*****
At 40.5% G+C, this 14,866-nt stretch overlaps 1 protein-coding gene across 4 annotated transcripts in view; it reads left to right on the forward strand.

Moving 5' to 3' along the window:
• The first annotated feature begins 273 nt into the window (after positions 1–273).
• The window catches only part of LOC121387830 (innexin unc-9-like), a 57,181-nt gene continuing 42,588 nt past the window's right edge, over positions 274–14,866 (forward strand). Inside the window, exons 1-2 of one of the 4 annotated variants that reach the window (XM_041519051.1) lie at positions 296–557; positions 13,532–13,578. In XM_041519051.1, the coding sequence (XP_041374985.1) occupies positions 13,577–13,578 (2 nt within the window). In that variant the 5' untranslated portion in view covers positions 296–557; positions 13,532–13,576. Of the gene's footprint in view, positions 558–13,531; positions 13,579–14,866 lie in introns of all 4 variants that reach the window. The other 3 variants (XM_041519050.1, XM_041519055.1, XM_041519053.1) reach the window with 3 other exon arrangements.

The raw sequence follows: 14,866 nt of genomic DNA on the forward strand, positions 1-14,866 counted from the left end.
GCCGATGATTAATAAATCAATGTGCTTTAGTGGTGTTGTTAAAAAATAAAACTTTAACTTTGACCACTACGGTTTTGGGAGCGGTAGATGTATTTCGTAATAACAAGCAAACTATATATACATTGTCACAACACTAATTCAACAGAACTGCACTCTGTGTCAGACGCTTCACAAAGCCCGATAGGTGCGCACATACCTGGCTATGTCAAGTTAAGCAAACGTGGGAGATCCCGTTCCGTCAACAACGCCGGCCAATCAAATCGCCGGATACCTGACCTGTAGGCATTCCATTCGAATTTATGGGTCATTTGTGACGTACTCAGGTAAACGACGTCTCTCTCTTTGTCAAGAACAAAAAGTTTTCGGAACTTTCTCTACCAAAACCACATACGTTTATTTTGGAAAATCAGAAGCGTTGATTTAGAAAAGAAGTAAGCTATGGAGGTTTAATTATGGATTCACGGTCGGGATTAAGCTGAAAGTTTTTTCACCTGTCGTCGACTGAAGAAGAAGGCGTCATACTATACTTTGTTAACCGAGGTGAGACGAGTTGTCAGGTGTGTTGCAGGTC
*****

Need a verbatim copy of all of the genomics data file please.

At 40.5% G+C, this 14,866-nt stretch overlaps 1 protein-coding gene across 4 annotated transcripts in view; it reads left to right on the forward strand.

Moving 5' to 3' along the window:
• The first annotated feature begins 273 nt into the window (after positions 1–273).
• The window catches only part of LOC121387830 (innexin unc-9-like), a 57,181-nt gene continuing 42,588 nt past the window's right edge, over positions 274–14,866 (forward strand). Inside the window, exons 1-2 of one of the 4 annotated variants that reach the window (XM_041519051.1) lie at positions 296–557; positions 13,532–13,578. In XM_041519051.1, the coding sequence (XP_041374985.1) occupies positions 13,577–13,578 (2 nt within the window). In that variant the 5' untranslated portion in view covers positions 296–557; positions 13,532–13,576. Of the gene's footprint in view, positions 558–13,531; positions 13,579–14,866 lie in introns of all 4 variants that reach the window. The other 3 variants (XM_041519050.1, XM_041519055.1, XM_041519053.1) reach the window with 3 other exon arrangements.

The raw sequence follows: 14,866 nt of genomic DNA on the forward strand, positions 1-14,866 counted from the left end.
GCCGATGATTAATAAATCAATGTGCTTTAGTGGTGTTGTTAAAAAATAAAACTTTAACTTTGACCACTACGGTTTTGGGAGCGGTAGATGTATTTCGTAATAACAAGCAAACTATATATACATTGTCACAACACTAATTCAACAGAACTGCACTCTGTGTCAGACGCTTCACAAAGCCCGATAGGTGCGCACATACCTGGCTATGTCAAGTTAAGCAAACGTGGGAGATCCCGTTCCGTCAACAACGCCGGCCAATCAAATCGCCGGATACCTGACCTGTAGGCATTCCATTCGAATTTATGGGTCATTTGTGACGTACTCAGGTAAACGACGTCTCTCTCTTTGTCAAGAACAAAAAGTTTTCGGAACTTTCTCTACCAAAACCACATACGTTTATTTTGGAAAATCAGAAGCGTTGATTTAGAAAAGAAGTAAGCTATGGAGGTTTAATTATGGATTCACGGTCGGGATTAAGCTGAAAGTTTTTTCACCTGTCGTCGACTGAAGAAGAAGGCGTCATACTATACTTTGTTAACCGAGGTGAGACGAGTTGTCAGGTGTGTTGCAGGTC